Audience Member: Thanks Whitney, your tip two kind of goes against one aspect of setting OKRs which is setting the bar high. How do you still do that if you’re not going to have any sort of measurement?
Whitney O’Banner: That’s a great question. So how do you still set the bar if you don’t have any sort of measurement? Is this a question of motivating your teams? I think there are other ways in which to motivate a team outside of a number. Because if you think about it: if a number is the way in which you motivate someone, could that not also demotivate someone? So, thinking about this if I set a number that’s too low. And you hit it and it’s easy and I’m a member of your team, what do I do. What do I think about that OKR, that objective? If we surpass that, we blew it out of the water. Do I think we’re hot shit? We did it. We’re amazing. Too easy. Why am I even doing this? Are these real? So, I think it’s a larger question to answer what then motivates them. Maybe we could talk after this in the break. But it isn’t. I don’t think it’s the number.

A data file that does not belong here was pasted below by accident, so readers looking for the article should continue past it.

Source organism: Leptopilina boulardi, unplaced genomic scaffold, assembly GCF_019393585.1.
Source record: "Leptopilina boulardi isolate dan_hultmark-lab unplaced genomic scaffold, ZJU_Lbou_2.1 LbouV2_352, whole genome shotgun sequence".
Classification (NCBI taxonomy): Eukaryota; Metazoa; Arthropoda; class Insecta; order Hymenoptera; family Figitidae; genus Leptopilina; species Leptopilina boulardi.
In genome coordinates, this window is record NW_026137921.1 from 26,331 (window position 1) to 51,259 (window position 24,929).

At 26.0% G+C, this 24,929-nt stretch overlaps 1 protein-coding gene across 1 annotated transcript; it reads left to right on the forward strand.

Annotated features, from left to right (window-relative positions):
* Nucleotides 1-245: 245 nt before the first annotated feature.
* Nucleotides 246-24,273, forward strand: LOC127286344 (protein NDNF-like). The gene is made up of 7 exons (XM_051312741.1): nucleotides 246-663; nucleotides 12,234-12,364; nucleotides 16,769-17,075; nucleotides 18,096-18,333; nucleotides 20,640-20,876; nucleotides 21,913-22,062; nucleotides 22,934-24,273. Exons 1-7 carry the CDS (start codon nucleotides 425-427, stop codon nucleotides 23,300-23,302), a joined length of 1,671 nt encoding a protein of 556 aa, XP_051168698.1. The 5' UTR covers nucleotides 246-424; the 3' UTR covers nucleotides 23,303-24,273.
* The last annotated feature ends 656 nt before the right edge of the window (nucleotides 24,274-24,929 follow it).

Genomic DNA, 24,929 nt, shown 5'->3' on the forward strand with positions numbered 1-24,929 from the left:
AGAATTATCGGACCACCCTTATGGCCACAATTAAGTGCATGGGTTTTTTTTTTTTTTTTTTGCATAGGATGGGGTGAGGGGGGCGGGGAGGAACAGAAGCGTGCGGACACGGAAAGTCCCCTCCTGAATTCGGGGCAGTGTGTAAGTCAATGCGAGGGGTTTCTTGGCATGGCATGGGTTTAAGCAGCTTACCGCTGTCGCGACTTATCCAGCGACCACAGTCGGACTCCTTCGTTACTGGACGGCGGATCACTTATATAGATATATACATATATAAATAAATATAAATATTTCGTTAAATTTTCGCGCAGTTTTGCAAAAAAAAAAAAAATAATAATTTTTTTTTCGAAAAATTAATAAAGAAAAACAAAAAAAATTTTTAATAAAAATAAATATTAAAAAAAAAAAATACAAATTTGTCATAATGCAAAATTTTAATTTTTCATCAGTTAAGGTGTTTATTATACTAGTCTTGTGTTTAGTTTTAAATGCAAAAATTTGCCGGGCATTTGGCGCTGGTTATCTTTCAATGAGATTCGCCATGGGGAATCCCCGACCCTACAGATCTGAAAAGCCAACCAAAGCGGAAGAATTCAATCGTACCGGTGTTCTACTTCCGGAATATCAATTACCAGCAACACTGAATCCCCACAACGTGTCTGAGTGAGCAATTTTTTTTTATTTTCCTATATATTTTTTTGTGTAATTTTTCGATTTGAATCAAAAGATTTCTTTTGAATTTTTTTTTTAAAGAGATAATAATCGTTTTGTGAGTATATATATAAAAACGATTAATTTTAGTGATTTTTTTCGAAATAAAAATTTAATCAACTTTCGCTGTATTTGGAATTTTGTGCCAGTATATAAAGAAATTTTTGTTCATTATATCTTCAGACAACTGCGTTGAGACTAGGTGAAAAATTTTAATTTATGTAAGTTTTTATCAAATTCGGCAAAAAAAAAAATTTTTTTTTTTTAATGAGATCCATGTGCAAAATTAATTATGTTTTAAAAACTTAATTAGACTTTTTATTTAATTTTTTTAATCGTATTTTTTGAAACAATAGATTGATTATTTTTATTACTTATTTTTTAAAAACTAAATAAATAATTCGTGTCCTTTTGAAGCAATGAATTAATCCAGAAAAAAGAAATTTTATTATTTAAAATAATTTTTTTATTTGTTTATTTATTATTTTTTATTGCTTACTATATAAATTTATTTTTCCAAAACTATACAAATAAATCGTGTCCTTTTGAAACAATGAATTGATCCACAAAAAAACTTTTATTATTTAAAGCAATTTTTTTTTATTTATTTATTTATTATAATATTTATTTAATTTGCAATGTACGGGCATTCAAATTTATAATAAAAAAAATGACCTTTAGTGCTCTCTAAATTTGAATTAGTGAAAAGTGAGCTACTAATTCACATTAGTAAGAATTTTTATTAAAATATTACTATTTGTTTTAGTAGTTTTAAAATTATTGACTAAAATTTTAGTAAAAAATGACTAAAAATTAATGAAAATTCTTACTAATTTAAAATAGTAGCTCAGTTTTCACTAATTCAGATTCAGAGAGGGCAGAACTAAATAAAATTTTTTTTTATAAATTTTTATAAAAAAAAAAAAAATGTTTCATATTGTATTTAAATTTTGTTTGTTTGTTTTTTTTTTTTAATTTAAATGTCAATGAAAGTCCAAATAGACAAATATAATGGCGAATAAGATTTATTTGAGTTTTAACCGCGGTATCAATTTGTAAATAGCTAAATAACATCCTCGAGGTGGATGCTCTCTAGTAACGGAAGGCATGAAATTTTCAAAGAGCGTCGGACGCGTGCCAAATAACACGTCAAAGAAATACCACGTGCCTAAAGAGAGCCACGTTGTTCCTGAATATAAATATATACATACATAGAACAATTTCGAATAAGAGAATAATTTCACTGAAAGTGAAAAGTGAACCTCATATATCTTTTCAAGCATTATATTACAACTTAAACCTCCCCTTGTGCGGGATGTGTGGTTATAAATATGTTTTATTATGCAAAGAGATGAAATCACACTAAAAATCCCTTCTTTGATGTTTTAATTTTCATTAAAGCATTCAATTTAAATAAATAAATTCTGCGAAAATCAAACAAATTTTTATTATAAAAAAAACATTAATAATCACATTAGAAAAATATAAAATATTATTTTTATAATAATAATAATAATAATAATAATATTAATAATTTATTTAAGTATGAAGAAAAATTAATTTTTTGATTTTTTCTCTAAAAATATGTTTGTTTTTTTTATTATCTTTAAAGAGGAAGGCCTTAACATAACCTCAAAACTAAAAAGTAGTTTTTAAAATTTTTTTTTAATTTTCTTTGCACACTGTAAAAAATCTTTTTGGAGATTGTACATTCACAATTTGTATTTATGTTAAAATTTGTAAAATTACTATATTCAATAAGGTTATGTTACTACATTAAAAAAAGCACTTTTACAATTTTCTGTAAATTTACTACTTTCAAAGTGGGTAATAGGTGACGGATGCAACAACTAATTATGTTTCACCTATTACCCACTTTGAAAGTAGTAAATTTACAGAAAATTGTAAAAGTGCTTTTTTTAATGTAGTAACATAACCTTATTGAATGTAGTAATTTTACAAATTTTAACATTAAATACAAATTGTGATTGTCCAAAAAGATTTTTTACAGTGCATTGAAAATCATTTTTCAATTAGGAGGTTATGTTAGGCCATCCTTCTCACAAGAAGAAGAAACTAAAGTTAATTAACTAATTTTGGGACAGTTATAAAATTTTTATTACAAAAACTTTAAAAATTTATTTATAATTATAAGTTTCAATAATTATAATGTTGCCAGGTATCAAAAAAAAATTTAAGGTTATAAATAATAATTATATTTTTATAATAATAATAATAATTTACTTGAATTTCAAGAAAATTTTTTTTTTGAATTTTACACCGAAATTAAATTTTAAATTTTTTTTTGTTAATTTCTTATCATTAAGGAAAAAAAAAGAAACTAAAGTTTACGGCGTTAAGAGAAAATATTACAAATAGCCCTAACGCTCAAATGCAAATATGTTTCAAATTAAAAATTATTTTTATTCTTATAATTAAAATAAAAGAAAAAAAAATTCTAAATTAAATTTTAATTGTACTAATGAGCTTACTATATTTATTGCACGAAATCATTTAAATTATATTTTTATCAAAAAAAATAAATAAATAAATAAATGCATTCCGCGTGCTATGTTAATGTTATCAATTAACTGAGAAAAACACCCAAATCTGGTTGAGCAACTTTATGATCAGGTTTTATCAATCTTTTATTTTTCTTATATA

Audience Member: It isn’t just motivation. How do you make sure that you’re using OKRs to kind of try and force people to think outside the box? Because if you do set the bar very high then it’s like you can’t just do things incrementally the way you’re normally used to doing things you’ve got to think well okay how on earth can we achieve that. If you don’t have a measurement that’s quite hard to do.
Whitney O’Banner: Yeah that’s a good point. A valid point. So, again, I want to reiterate that I don’t think you should never set a measurement or never set the bar. That’s primarily if you’re starting out and you don’t have a baseline, or you don’t know what that number would be but it’s perfectly OK to go in and add that bar. Add that measurement later when you have a better understanding of those two things.
Mark Littlewood: Yes, yeah, you’ve got the microphone!
Audience Member: Do you have some concrete examples from your team: how you guys implemented it particularly seems like engineers that you guys you’re managing.